Why does your Child’s fever or cough always strike on a weekend, and seems so much scarier at 4:30 A.M.? Sickness in the middle of the night can seem harder to deal with, because it’s disorienting. It’s dark, no one else is awake; doctor’s offices aren’t open–so you feel more helpless and on your own. Sheer exhaustion, especially for parents of small babies, adds to the confusion. To help you and your child through those murky predawn hours, we asked some doctors (all moms or dads of course!) for advice on how to soothe and treat five common conditions.
The fever itself isn’t the worry. It’s a sign the body is responding to an illness, such as the flu. Don’t panic if the number is high: Even temperatures of 104 degrees and higher usually aren’t associated with brain damage.
how to treat it–Talk to your doctor about trying a natural fever reducer. A high fever can take as long as two to three hours to come down, but you’ll often see some response–and your child will feel a lot better–within half an hour. If natural remedies are not addressing the fever, you might need to use ibuprofen or acetaminophen, but try Nature’s way first.
when to call the doctor–If a fever reducer hasn’t worked after a few hours or your child is very uncomfortable–for instance, he has difficulty breathing, is unresponsive, shows signs of confusion, or has a stiff neck or a severe headache–call a doctor. And if your newborn (under 3 months old) has a fever of 100.4 or higher (taken rectally for the greatest accuracy), go to the emergency room; it could be a sign of meningitis.
Most coughs in kids are from postnasal drip [when mucus runs down and irritates the back of the throat] from a cold, rather than an infection in the lungs. It it’s a barky cough, it’s probably croup, an infection of the upper airway and voice box, but not the lungs.
how to treat them–The most common type of croup is viral, so antibiotics won’t treat it. Put a humidifier in the bedroom, or run the shower and sit in the steamy bathroom for a few minute with your child. As for coughs, the FDA recommends that children under 2 not take any over-the-counter cough medicines. Try treating sinus congestion with a saline nasal wash (try for naturals).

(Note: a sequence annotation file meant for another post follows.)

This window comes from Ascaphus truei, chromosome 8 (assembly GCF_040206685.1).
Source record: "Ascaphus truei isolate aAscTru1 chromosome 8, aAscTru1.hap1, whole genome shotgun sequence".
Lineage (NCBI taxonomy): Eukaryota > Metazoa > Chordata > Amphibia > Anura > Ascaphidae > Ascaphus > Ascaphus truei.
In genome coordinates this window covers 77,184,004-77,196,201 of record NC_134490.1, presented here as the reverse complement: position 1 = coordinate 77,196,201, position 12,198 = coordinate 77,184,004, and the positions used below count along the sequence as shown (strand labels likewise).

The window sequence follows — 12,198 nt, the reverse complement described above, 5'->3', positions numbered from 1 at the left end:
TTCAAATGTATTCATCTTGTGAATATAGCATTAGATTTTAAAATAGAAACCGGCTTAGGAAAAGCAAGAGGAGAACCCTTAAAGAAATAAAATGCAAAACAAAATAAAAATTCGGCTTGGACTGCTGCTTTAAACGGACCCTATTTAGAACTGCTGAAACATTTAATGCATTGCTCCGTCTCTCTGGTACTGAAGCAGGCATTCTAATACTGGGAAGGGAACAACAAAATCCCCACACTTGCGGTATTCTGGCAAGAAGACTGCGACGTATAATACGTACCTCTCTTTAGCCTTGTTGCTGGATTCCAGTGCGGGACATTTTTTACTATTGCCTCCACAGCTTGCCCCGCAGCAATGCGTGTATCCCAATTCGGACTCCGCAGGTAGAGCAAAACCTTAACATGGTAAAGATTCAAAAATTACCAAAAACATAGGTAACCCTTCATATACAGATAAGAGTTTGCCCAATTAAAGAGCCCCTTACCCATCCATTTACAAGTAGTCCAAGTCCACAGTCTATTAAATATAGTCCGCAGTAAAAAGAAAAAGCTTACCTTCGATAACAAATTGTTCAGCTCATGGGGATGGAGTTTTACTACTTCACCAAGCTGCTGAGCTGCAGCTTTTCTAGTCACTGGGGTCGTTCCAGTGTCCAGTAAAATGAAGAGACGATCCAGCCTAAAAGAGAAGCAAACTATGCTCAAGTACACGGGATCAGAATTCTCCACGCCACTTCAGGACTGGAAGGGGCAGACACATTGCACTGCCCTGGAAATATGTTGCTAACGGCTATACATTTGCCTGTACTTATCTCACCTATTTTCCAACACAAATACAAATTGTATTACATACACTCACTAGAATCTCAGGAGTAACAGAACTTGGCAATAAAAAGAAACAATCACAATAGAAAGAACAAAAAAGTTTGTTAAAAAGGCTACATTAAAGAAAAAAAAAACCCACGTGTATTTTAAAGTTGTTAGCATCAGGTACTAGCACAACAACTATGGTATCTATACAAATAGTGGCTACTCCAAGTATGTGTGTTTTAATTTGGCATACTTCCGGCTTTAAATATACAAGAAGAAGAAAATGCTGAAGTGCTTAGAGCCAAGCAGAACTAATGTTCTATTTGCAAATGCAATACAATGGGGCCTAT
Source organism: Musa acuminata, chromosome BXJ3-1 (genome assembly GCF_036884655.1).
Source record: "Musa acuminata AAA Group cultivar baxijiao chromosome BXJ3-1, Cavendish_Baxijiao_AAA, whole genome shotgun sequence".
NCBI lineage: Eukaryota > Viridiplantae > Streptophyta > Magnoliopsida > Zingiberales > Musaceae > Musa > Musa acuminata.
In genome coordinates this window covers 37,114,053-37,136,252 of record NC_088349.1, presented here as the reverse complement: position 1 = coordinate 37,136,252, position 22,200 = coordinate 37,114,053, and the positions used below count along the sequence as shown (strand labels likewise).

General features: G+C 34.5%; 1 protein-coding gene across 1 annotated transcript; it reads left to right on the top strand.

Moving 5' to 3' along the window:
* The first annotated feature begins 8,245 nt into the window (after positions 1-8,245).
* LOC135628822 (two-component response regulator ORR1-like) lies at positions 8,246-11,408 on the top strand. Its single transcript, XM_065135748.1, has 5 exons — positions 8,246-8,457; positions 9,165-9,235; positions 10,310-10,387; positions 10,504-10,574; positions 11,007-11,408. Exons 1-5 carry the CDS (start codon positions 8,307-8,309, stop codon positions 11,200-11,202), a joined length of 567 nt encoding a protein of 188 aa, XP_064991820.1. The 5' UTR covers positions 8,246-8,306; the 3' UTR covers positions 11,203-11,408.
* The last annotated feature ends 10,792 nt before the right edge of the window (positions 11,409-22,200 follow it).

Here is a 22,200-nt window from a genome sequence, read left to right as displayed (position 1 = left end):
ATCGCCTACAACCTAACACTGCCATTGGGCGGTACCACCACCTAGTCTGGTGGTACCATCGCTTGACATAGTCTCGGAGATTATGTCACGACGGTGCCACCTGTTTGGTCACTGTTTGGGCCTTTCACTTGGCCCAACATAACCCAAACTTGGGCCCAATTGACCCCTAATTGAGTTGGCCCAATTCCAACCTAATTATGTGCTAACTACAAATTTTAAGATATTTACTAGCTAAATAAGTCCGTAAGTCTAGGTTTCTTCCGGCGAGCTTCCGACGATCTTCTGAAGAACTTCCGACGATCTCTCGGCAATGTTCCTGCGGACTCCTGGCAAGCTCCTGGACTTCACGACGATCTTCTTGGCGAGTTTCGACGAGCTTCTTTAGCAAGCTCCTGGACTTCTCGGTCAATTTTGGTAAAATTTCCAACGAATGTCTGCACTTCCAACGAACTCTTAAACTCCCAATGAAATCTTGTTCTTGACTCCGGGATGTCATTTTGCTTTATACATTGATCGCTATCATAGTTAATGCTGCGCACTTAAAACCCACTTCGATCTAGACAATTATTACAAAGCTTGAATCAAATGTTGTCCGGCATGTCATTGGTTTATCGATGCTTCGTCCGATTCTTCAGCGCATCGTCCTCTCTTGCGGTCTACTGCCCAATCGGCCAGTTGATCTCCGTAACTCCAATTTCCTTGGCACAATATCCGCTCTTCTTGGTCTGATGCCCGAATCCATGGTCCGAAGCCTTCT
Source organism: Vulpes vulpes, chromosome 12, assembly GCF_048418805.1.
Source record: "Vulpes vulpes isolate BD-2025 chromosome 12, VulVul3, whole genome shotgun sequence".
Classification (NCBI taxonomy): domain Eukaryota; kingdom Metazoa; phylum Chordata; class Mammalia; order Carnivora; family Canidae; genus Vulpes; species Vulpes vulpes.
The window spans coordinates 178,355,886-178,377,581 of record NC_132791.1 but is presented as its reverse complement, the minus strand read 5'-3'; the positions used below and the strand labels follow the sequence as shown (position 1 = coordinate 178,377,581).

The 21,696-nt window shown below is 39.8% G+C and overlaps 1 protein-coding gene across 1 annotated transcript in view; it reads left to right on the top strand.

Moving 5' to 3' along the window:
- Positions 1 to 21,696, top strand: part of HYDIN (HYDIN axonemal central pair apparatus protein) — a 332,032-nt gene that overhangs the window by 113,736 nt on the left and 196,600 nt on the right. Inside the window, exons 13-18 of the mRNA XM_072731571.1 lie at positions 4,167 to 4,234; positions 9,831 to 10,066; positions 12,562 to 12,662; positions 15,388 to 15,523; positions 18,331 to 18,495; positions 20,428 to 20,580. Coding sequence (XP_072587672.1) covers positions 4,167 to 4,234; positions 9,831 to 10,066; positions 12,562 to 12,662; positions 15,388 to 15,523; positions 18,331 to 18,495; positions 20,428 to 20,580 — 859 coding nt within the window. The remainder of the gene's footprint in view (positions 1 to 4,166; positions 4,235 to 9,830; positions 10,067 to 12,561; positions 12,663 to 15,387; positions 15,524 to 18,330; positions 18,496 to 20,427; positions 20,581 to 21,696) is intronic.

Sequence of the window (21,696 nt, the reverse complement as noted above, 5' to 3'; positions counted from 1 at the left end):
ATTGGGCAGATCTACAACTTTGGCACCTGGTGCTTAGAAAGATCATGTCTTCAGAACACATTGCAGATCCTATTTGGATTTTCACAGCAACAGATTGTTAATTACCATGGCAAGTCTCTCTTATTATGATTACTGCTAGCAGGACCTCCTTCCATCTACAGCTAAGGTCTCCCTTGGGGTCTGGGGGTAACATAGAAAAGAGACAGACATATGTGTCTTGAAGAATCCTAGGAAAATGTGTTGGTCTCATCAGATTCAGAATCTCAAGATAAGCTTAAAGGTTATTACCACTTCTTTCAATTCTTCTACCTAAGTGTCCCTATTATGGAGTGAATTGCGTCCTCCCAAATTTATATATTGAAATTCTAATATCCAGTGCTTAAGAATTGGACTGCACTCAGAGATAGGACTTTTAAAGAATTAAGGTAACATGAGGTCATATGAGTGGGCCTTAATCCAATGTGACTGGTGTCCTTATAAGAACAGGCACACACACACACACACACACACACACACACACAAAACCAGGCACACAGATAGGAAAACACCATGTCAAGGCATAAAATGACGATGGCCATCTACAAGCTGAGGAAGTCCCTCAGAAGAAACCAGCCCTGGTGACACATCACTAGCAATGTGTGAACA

when to call the doctor–Call if you see signs of labored breathing, wheezing, skin sucking in above and below ribs, chest pain. If your child is leaning forward and still not getting air, go to the ER.
Vomiting can be caused by many things, including viral stomach infections and bladder infections.
how to treat them–Guard against dehydration. Once vomiting has subsided, give toddlers a teaspoon of water, Pedialyte, or Liquilyte every 15 minutes. Try giving bigger kids a little more, up to three ounces. If you have Gatorade on hand, that’s okay too, as long as you mix it with an equal amount of water because of the sugar content. Flat ginger is acceptable in a pinch. We love chamomile, ginger, and especially peppermint teas to soothe upset stomachs.
when to call the doctor–If your child has severe pains, especially in the lower right of the stomach–or if that area feels rigid and hot–it could be appendicitis, and you should call a doctor. Ditto if your child can’t even keep small amounts of fluid down, if he vomits for longer than 24 hours, or if there’s blood or bile (a yellowish green fluid) in the vomit. Blood could mean a small tear in the intestine that will heal on its own, and bile can be a sign of bowel obstruction. Either way, a doctor needs to evaluate the child.
Common causes are diets (lots of fiber, too much juice), an inability to digest certain foods (such as lactose), infection, and gallbladder disease.
how to treat it–As with vomiting, you want to protect against dehydration: Replenish the fluids they’ve lost with Pedialyte, Liquilyte, or equal parts Gatorade and water. While antidiarrheal medications like Children’s Immodium are okay to give to much older kids, if they’ve recovering and don’t have a fever but have lingering diarrhea (to help them get back on a regular schedule), they’re not recommended for kids younger than 3. Try changing you child’s diet to starchy foods, bananas, and rice for the duration. To give kids antidiarrheal to stop the diarrhea is not recommended, rather get rid of the infection that’s causing it!
when to call the doctor–Get medical attention if there’s blood in the diarrhea. It could be a sign of bacterial infection. Call as well if your child is especially sluggish or too weak to take fluids–she may be severely dehydrated.
An earache can be painful for a child and harrowing for a parent. Your child might writhe in pain and act unusually cranky, but it’s rarely a medical emergency, so you can wait until the morning to have it looked at.
how to treat it–Make sure your child is comfortable. Give a pain reliever, and place a warm washcloth or hot-water bottle over the ear. You can try numbing ear drops or mullein- or garlic-oil drops, but don’t use them on a ruptured eardrum. Keep in mind that 80% of all ear infections go away without antibiotics, opt to go without for as long as your child can tolerate it, as only antibacterial infections respond to drugs–viral one’s won’t.
when to call the doctor–If there’s blood or pus (signs of a rupture), call the doctor in the morning. If you see signs that the infection has spread–the area behind the ear is red or swollen if the child has a fever–call the doctor right away.